To add to this problem, research has revealed that "social norms surrounding the gendered experience of pain and the acceptability of discussing gynaecological health remain barriers to seeking help and support". Sadly, still a very damaging attitude persists that ‘women's issues’ should be dealt with quietly, stoically, and alone.

At New Victoria Hospital, we understand these challenges and frustrations and seek to provide a quick and easy access to the highest level of care and personalised treatment plans to improve every patient's quality of life and help them regain comfort, control and overall wellbeing. We strive to provide a relaxed environment where every woman feels safe and comfortable to discuss their concerns with our leading healthcare specialists.

Our Consultants and healthcare specialists, working as part of multi-disciplinary teams where appropriate, provide a wide range of dedicated Women's Health services for patients of all ages and at every stage of their lives. With over 150 Consultants available, along with the convenience of many tests being accessible on the same day as your consultations, we ensure efficient and effective addressing of your healthcare concerns, from tests to diagnosis and prescribed treatment.

We are an independent hospital that has cared for multiple generations of patients for over 125 years, benefiting greatly from tremendous support from the local community. We treat everyone with compassion and strive to provide exceptional medical care and expertise to each patient. New Victoria Hospital is where compassion meets exceptional care.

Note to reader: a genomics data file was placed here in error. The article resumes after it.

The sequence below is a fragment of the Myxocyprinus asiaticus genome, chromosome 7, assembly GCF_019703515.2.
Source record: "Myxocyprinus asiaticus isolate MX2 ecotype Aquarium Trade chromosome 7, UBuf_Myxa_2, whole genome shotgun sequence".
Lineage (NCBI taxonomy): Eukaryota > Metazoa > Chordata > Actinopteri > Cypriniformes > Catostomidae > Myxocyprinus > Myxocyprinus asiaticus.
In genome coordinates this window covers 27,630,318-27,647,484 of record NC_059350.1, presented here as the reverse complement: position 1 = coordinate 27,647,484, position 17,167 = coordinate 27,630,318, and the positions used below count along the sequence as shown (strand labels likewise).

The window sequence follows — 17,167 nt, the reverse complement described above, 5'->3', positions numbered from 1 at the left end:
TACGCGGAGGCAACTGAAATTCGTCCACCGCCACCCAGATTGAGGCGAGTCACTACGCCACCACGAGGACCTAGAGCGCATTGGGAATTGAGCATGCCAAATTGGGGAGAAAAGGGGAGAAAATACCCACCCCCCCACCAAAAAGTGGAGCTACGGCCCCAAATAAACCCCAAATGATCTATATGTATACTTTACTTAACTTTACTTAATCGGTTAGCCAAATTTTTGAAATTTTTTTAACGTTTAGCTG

Panel discussions ‘Breaking the Silence’

At a time when your health issue may take longer to get diagnosed due to the NHS waiting lists, or you are struggling to find the right pathway with your GP, our health panel discussions Breaking the Silence offer a deep dive into some of the most common conditions shedding light on symptoms that are too often normalised or dismissed due to misinformation or embarrassment.

Our discussions provide free advice from leading women's healthcare specialists, and we would like to encourage everyone to take this rare opportunity and send your questions through our social media comments section. Keep an eye on our channels for the upcoming Breaking the Silence discussions with the next topic being Uterine Fibroids, the non-cancerous growths that develop in or around the womb (uterus). Although it is a common condition affecting at least 2 of out 3 UK women, those who experience symptoms feel that they can destabilise their lifestyle through heavy periods, abdominal pain, lower back pain, constipation or general discomfort. Some fibroid growths can also affect fertility if left untreated. A hysteroscopic resection is the most common surgical treatment to remove fibroids, although many women feel that a full hysterectomy is the only way to treat and prevent further growth.